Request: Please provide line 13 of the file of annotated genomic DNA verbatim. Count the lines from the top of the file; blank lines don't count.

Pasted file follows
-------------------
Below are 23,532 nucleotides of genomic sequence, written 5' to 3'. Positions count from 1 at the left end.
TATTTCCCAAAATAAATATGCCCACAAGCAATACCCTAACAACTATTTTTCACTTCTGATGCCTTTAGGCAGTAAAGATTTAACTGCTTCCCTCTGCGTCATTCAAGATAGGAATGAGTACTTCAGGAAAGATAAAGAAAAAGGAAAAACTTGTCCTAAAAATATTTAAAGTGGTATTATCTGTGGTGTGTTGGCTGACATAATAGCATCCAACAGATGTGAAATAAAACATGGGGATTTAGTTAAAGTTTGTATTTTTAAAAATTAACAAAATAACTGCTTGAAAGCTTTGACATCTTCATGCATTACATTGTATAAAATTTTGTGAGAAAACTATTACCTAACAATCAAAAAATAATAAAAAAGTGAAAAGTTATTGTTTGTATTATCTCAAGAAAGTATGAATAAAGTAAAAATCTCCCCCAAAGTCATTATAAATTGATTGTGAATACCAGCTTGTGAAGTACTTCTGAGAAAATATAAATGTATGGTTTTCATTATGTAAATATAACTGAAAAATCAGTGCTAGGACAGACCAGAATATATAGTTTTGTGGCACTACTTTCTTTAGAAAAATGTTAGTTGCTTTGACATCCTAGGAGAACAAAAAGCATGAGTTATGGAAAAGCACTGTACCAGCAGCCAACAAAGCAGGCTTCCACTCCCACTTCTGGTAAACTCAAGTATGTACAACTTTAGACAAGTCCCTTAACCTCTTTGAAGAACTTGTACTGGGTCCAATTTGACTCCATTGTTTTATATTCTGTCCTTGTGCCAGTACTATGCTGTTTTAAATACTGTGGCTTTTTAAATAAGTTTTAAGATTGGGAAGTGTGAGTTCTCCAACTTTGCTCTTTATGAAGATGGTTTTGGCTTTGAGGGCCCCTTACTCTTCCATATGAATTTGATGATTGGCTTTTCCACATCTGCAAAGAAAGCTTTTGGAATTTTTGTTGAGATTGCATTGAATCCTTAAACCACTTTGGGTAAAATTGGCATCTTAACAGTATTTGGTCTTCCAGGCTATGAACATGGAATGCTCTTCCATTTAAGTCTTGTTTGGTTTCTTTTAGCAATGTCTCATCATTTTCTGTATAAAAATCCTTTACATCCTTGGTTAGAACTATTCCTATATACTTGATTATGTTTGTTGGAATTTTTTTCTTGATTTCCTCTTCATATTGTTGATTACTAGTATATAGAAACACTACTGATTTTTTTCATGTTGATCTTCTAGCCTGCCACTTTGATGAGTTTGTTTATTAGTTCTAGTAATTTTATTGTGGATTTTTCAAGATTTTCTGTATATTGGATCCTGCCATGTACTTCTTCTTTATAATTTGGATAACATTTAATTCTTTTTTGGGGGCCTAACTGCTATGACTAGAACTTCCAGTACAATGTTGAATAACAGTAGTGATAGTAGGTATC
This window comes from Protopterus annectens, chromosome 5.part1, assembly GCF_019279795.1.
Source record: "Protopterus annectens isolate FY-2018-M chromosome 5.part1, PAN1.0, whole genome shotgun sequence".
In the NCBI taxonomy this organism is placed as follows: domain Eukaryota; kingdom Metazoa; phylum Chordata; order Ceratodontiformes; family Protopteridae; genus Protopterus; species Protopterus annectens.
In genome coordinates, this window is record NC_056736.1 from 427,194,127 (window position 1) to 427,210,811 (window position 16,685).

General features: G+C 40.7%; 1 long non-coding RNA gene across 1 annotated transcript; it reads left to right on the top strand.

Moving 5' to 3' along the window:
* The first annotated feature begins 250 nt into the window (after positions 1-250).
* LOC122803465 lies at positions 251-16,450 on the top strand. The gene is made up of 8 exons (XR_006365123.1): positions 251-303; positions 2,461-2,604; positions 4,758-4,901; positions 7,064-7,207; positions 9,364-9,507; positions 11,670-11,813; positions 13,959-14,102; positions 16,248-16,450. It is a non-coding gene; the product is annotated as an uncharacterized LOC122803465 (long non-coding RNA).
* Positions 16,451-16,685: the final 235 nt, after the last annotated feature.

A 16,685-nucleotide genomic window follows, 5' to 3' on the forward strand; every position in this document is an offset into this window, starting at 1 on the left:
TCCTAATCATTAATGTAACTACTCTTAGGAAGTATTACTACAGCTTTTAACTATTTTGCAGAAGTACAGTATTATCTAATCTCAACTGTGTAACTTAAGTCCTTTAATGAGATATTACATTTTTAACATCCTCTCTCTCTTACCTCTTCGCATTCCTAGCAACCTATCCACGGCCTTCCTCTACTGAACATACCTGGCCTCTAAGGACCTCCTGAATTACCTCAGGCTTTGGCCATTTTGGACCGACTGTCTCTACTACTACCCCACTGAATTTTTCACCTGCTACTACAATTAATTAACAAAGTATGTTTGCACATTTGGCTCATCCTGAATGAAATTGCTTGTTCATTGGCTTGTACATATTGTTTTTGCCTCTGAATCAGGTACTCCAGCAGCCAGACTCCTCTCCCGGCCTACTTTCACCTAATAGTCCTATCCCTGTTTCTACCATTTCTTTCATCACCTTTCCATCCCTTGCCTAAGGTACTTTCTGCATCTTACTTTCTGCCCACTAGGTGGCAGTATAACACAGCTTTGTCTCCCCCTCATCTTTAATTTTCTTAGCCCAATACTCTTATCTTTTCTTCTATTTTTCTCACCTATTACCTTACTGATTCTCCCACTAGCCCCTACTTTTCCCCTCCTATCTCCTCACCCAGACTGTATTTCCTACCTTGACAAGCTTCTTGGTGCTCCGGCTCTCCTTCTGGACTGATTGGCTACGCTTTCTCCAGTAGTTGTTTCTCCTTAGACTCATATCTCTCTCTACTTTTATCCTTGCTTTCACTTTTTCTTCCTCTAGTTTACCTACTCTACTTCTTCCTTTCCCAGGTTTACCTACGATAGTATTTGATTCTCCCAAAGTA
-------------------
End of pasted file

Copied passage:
TCCTAATCATTAATGTAACTACTCTTAGGAAGTATTACTACAGCTTTTAACTATTTTGCAGAAGTACAGTATTATCTAATCTCAACTGTGTAACTTAAGTCCTTTAATGAGATATTACATTTTTAACATCCTCTCTCTCTTACCTCTTCGCATTCCTAGCAACCTATCCACGGCCTTCCTCTACTGAACATACCTGGCCTCTAAGGACCTCCTGAATTACCTCAGGCTTTGGCCATTTTGGACCGACTGTCTCTACTACTACCCCACTGAATTTTTCACCTGCTACTACAATTAATTAACAAAGTATGTTTGCACATTTGGCTCATCCTGAATGAAATTGCTTGTTCATTGGCTTGTACATATTGTTTTTGCCTCTGAATCAGGTACTCCAGCAGCCAGACTCCTCTCCCGGCCTACTTTCACCTAATAGTCCTATCCCTGTTTCTACCATTTCTTTCATCACCTTTCCATCCCTTGCCTAAGGTACTTTCTGCATCTTACTTTCTGCCCACTAGGTGGCAGTATAACACAGCTTTGTCTCCCCCTCATCTTTAATTTTCTTAGCCCAATACTCTTATCTTTTCTTCTATTTTTCTCACCTATTACCTTACTGATTCTCCCACTAGCCCCTACTTTTCCCCTCCTATCTCCTCACCCAGACTGTATTTCCTACCTTGACAAGCTTCTTGGTGCTCCGGCTCTCCTTCTGGACTGATTGGCTACGCTTTCTCCAGTAGTTGTTTCTCCTTAGACTCATATCTCTCTCTACTTTTATCCTTGCTTTCACTTTTTCTTCCTCTAGTTTACCTACTCTACTTCTTCCTTTCCCAGGTTTACCTACGATAGTATTTGATTCTCCCAAAGTA